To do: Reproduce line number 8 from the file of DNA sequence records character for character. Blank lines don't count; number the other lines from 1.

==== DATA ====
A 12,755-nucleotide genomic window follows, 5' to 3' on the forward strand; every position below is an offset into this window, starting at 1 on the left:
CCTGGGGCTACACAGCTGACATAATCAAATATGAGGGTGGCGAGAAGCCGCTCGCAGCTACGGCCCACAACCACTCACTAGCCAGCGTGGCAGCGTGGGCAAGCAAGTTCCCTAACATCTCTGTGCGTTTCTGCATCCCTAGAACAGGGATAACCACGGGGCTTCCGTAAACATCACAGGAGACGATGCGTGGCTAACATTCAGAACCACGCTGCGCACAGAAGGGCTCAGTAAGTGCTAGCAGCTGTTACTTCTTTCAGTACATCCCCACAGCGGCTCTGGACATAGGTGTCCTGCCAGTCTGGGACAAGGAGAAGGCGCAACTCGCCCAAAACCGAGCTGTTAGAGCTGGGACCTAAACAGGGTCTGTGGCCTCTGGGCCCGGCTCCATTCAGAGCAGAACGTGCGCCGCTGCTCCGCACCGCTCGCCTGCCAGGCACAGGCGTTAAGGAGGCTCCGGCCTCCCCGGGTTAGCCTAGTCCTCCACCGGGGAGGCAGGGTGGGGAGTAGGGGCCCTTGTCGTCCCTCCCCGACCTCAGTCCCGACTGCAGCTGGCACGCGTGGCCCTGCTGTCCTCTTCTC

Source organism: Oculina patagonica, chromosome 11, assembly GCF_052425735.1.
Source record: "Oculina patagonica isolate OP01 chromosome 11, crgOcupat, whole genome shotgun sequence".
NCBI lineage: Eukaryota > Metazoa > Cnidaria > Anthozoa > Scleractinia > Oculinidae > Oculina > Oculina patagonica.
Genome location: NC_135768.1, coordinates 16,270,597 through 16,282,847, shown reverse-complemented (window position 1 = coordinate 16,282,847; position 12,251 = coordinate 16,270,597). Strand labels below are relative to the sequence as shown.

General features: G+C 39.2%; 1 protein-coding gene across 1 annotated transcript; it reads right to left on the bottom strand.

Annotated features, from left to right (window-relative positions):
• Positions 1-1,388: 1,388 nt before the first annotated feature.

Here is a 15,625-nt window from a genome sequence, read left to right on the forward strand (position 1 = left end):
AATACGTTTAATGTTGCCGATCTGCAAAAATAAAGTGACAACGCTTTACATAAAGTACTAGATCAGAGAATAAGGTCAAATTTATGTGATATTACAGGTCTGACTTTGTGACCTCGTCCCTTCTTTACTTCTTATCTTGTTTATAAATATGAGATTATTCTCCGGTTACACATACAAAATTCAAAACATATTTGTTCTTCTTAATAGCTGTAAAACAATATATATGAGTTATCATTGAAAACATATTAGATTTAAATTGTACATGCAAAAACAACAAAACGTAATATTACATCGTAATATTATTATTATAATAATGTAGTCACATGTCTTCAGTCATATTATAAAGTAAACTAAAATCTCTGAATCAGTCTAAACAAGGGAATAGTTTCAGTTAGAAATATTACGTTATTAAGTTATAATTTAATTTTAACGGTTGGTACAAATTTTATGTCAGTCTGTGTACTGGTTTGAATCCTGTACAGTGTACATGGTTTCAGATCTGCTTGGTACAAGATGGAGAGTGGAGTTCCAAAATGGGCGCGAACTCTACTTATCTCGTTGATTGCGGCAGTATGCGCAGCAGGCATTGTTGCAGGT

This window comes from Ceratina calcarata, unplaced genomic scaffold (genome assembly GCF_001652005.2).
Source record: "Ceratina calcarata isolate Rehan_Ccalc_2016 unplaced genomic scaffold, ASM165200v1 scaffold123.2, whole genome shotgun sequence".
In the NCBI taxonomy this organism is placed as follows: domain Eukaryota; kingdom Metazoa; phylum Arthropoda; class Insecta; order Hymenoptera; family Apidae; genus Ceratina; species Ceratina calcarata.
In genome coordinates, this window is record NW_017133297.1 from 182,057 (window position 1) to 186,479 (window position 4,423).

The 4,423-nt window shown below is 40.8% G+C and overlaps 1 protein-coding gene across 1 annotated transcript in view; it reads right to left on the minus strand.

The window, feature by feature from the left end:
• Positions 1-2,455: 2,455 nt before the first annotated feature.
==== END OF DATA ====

Annotated features, from left to right (window-relative positions):